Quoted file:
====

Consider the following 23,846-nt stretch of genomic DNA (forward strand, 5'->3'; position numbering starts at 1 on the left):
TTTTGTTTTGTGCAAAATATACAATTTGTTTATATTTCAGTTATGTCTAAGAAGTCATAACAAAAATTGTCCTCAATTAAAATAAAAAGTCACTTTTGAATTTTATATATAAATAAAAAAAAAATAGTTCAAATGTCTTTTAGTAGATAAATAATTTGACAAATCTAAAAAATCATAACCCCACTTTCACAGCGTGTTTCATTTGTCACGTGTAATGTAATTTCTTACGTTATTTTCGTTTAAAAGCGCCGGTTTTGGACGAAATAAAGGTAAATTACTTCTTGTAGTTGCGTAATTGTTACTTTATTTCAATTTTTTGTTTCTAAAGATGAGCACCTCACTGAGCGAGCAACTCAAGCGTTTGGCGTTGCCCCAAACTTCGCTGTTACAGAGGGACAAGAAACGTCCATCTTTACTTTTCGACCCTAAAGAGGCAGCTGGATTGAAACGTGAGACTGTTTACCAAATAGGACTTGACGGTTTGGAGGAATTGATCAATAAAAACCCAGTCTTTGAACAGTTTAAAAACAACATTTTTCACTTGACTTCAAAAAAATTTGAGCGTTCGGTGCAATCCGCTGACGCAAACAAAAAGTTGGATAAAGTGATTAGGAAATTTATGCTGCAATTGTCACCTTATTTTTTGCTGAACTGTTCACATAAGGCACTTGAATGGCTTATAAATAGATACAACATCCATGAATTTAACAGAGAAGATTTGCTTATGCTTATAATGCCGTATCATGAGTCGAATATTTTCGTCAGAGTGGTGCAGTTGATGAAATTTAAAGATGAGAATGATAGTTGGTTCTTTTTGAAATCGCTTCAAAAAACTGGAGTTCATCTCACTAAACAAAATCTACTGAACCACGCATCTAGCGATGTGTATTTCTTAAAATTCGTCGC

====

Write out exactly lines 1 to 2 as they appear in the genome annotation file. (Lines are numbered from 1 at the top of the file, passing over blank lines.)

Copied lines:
Consider the following 23,846-nt stretch of genomic DNA (forward strand, 5'->3'; position numbering starts at 1 on the left):
TTTTGTTTTGTGCAAAATATACAATTTGTTTATATTTCAGTTATGTCTAAGAAGTCATAACAAAAATTGTCCTCAATTAAAATAAAAAGTCACTTTTGAATTTTATATATAAATAAAAAAAAAATAGTTCAAATGTCTTTTAGTAGATAAATAATTTGACAAATCTAAAAAATCATAACCCCACTTTCACAGCGTGTTTCATTTGTCACGTGTAATGTAATTTCTTACGTTATTTTCGTTTAAAAGCGCCGGTTTTGGACGAAATAAAGGTAAATTACTTCTTGTAGTTGCGTAATTGTTACTTTATTTCAATTTTTTGTTTCTAAAGATGAGCACCTCACTGAGCGAGCAACTCAAGCGTTTGGCGTTGCCCCAAACTTCGCTGTTACAGAGGGACAAGAAACGTCCATCTTTACTTTTCGACCCTAAAGAGGCAGCTGGATTGAAACGTGAGACTGTTTACCAAATAGGACTTGACGGTTTGGAGGAATTGATCAATAAAAACCCAGTCTTTGAACAGTTTAAAAACAACATTTTTCACTTGACTTCAAAAAAATTTGAGCGTTCGGTGCAATCCGCTGACGCAAACAAAAAGTTGGATAAAGTGATTAGGAAATTTATGCTGCAATTGTCACCTTATTTTTTGCTGAACTGTTCACATAAGGCACTTGAATGGCTTATAAATAGATACAACATCCATGAATTTAACAGAGAAGATTTGCTTATGCTTATAATGCCGTATCATGAGTCGAATATTTTCGTCAGAGTGGTGCAGTTGATGAAATTTAAAGATGAGAATGATAGTTGGTTCTTTTTGAAATCGCTTCAAAAAACTGGAGTTCATCTCACTAAACAAAATCTACTGAACCACGCATCTAGCGATGTGTATTTCTTAAAATTCGTCGC